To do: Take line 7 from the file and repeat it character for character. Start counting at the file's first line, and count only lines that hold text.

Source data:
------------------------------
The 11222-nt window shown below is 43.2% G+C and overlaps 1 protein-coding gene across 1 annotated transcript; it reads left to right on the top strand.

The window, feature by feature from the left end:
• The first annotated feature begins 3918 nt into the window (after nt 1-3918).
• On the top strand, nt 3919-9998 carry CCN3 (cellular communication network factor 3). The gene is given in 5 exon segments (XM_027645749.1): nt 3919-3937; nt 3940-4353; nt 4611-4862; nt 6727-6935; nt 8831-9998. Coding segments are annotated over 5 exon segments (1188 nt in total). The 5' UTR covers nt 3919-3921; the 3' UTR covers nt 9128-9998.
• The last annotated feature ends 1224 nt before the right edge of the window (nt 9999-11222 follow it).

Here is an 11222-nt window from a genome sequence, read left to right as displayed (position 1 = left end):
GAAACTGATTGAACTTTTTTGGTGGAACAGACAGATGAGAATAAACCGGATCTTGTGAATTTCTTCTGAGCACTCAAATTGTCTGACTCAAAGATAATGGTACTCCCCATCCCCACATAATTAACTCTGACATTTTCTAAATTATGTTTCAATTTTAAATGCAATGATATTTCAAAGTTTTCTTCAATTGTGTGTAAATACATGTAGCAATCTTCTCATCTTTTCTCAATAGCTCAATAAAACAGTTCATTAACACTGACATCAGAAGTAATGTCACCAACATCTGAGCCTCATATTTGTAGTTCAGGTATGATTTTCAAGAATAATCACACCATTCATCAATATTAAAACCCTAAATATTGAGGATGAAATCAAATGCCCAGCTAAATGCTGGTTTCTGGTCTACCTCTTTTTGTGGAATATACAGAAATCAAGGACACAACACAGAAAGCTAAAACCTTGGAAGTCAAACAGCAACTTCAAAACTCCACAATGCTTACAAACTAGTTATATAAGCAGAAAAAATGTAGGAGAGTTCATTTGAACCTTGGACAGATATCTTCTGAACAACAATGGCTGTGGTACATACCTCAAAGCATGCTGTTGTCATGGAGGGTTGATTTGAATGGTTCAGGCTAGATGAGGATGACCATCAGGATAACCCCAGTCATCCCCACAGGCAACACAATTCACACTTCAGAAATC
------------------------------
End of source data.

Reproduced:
GAAACTGATTGAACTTTTTTGGTGGAACAGACAGATGAGAATAAACCGGATCTTGTGAATTTCTTCTGAGCACTCAAATTGTCTGACTCAAAGATAATGGTACTCCCCATCCCCACATAATTAACTCTGACATTTTCTAAATTATGTTTCAATTTTAAATGCAATGATATTTCAAAGTTTTCTTCAATTGTGTGTAAATACATGTAGCAATCTTCTCATCTTTTCTCAATAGCTCAATAAAACAGTTCATTAACACTGACATCAGAAGTAATGTCACCAACATCTGAGCCTCATATTTGTAGTTCAGGTATGATTTTCAAGAATAATCACACCATTCATCAATATTAAAACCCTAAATATTGAGGATGAAATCAAATGCCCAGCTAAATGCTGGTTTCTGGTCTACCTCTTTTTGTGGAATATACAGAAATCAAGGACACAACACAGAAAGCTAAAACCTTGGAAGTCAAACAGCAACTTCAAAACTCCACAATGCTTACAAACTAGTTATATAAGCAGAAAAAATGTAGGAGAGTTCATTTGAACCTTGGACAGATATCTTCTGAACAACAATGGCTGTGGTACATACCTCAAAGCATGCTGTTGTCATGGAGGGTTGATTTGAATGGTTCAGGCTAGATGAGGATGACCATCAGGATAACCCCAGTCATCCCCACAGGCAACACAATTCACACTTCAGAAATC